August 28, 2013


Jenn, age 8
Saigon, Vietnam (2002)

When I was younger, I didn't know what gay or lesbian was. But I definitely knew that I was nothing like the other girls. I hated dresses, make-up, and I was scared to hell of dolls. I played with all the boys and loved wearing boys' clothes.

It wasn't until I was in 2nd grade that I learned the words "gay" and "lesbian." And when it was explained to me what it all meant, I promised myself I would never be gay.

And I knew I would never let anyone label me as something that was seen as repulsive in the eyes of the world.

Everywhere I went, being gay was associated with something bad. At home and at school, the words "fag," "gay," "lesbian," etc, were taboo.

So I was convinced very early on that liking women was a sin.

By middle school, I had grown out my hair, dressed a little more girly, and started hanging around more girls. I tucked my true self away, and somewhere down the road I lost who I was. I soon realized that eventually I had to be truthful to myself and just admit it - I am a lesbian!

I became very proud of who I am, and I told myself that if people couldn't accept me as I am, then they didn't deserve a place in my life. So I slowly started to come out to my close friends first, and only a few family members knew. In my final year of high school, I became an advocate for diversity among the students there.

I am still in the process of coming out, mainly to my family. I know now that I have always been gay, and there is no way for me to change that. I am proud to finally be true to myself.

At the end of it all, whichever path you may choose, remember that there's no path greater than just being yourself.

Click here - "Born This Way: Real Stories of Growing Up Gay" book
Click here - "My First Gay Crush Blog"

August 12, 2013


Ross, age 4 
Chester Springs, Pennsylvania (1974)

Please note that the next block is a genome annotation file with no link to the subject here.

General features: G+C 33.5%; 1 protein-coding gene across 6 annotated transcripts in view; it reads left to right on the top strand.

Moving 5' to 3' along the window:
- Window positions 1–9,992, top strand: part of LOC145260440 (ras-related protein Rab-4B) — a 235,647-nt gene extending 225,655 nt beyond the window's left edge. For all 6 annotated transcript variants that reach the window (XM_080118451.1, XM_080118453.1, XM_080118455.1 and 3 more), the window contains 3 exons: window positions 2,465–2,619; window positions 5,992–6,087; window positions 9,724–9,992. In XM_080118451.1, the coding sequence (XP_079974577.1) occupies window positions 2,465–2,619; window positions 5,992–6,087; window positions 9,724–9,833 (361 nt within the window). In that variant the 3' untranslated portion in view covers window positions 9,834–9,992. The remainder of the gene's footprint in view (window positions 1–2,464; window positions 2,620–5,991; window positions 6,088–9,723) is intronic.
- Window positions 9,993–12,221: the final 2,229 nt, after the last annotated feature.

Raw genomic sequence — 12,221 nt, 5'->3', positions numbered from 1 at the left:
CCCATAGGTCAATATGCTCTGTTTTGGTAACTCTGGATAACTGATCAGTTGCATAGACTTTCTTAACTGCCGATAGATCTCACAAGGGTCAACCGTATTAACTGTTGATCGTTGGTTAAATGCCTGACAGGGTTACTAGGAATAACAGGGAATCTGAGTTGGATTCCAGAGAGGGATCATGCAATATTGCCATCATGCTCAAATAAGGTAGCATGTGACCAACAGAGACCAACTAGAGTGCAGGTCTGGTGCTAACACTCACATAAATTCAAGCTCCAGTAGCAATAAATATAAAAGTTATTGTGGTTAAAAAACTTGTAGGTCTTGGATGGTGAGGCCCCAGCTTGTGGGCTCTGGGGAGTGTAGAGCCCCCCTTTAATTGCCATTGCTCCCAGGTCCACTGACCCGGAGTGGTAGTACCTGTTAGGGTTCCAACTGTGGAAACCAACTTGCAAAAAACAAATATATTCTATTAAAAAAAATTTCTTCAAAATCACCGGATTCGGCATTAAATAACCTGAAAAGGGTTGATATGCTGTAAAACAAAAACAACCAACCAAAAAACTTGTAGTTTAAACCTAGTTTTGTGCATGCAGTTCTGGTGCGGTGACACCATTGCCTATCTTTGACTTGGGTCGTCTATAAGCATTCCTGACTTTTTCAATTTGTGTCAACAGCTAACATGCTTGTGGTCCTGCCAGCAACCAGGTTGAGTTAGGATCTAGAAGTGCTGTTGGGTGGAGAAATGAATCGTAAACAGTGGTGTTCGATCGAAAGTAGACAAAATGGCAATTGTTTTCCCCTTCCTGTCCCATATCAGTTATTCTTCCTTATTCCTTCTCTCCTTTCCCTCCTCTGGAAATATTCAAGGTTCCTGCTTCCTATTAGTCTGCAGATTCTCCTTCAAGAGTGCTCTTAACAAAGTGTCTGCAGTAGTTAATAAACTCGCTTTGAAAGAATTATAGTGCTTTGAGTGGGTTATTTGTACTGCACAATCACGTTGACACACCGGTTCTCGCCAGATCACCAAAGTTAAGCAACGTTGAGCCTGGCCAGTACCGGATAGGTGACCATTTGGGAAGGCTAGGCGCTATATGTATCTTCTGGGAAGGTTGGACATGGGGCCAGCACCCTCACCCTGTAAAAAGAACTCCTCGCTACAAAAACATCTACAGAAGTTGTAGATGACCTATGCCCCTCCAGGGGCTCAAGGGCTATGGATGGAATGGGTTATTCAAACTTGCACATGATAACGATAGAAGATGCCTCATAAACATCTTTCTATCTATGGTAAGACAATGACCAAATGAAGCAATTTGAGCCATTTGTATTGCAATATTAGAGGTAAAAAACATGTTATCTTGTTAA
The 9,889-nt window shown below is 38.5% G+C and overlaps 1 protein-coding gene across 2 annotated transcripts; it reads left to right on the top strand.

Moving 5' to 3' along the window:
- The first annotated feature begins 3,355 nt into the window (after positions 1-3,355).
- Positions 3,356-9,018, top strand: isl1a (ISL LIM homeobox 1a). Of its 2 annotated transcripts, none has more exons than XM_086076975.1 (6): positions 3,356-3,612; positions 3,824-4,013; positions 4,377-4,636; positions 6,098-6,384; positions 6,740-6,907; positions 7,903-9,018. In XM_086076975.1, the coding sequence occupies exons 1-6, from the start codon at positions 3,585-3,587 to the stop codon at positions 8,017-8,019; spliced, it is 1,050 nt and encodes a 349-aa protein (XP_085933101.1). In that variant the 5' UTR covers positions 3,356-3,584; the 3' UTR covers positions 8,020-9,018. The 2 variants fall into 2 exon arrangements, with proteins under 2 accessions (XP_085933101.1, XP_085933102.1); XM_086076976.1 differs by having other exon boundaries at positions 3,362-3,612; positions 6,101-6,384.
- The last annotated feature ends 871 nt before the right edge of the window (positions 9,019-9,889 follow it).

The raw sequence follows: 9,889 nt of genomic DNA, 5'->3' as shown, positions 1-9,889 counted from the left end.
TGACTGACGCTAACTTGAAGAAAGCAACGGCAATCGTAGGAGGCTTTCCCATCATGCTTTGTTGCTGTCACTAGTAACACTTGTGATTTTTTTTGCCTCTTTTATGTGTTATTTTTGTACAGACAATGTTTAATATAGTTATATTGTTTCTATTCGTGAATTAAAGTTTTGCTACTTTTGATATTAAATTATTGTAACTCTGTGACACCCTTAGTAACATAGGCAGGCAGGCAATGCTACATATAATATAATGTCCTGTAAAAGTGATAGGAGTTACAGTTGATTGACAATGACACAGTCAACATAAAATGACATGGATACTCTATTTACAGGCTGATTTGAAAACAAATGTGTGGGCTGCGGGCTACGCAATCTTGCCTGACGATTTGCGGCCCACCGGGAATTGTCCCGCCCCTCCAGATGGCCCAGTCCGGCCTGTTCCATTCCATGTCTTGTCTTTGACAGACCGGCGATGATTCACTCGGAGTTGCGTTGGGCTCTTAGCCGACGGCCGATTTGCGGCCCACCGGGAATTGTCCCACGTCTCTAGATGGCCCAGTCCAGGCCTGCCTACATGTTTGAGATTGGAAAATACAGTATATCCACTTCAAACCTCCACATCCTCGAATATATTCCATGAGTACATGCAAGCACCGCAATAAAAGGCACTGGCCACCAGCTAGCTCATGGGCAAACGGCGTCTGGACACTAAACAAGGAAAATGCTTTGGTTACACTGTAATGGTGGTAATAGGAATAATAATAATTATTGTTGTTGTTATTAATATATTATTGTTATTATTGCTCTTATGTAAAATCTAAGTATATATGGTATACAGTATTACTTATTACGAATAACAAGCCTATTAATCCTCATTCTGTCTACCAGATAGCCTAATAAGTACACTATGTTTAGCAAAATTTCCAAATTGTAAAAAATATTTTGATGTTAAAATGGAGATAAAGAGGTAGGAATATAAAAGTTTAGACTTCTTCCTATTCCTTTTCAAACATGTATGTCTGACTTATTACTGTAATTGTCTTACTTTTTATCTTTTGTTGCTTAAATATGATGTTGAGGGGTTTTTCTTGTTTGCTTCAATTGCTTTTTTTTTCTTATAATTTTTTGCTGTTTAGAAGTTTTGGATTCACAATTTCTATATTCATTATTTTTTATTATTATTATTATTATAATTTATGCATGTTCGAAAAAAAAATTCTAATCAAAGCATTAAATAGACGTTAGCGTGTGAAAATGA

The outfit I'm wearing here is a credit to my mom. She had panache with a sewing machine and would dress my sister and me in coordinated outfits.

Even as a toddler, I had a penchant for flashy clothes (and occasionally, dresses), dolls, and crying during broadcasts of “The Wizard of Oz.”

I also pantomimed selections from my favorite Rosemary Clooney children’s album. These were habits my mom was more tolerant of than my dad.

I didn’t exactly get free reign, but my parents rarely scolded me for my gender non-conformity. And I never felt “different” from the other kids until I was much older.

I mostly taught myself to conform to what boys were supposed to be like and, later in middle school, to suppress my feelings in an attempt to fit in.

It wasn’t until I was in my 20's that I began to accept myself.
And even then, it took a lot of effort to relax and be authentic.

Today, as a 40-something, this little guy’s wide-open enthusiasm is an inspiration to me. I want to be just like him.

Click here - "Born This Way: Real Stories of Growing Up Gay" book
Click here - "My First Gay Crush Blog"

August 01, 2013


Vanessa, age 5
Chapel Hill, North Carolina (1990) 

I'm pictured in the all white dress, at my 5th birthday party. I remember being very in love with the two girls by my side. Our moms had been friends since before I was born, and I felt so happy they were there with me that day. When we took that picture, I didn't hesitate to reach up and wrap my arms around them.

I was a very quiet girl. But I could be the life of a party at the drop of a hat. 
I remember picking girls out in school in the hallway and telling my best friend, “I’m going to be her friend” and then I was. 

I usually said I had a crush on a boy, but it was always only because I thought he was nice. I used to openly flirt with girls and buy them small gifts. I loved being around females, no matter their age. 

A girl I crushed on in 6th grade was finally in my 12th grade class, and we became cool. Two years after graduation, she recognized me and we made small talk

My first celebrity crush was Meryl Streep in "Death Becomes Her." When she singes and dances in the beginning, I think that was the moment I "knew."

Then when I discovered the Spice Girls, all hell broke loose. I remember actually staring at Geri Halliwell in my posters for hours on end. I didn’t want to BE a Spice Girl, I wanted to be WITH one of the Spice Girls. 

I realized I was gay after that at age 19, but it took me until 23 to be OK with it.
Today, I feel I'm just me - and I’m going to live my life for me and no one else. 

Click here - "Born This Way: Real Stories of Growing Up Gay" book
Click here - "My First Gay Crush Blog"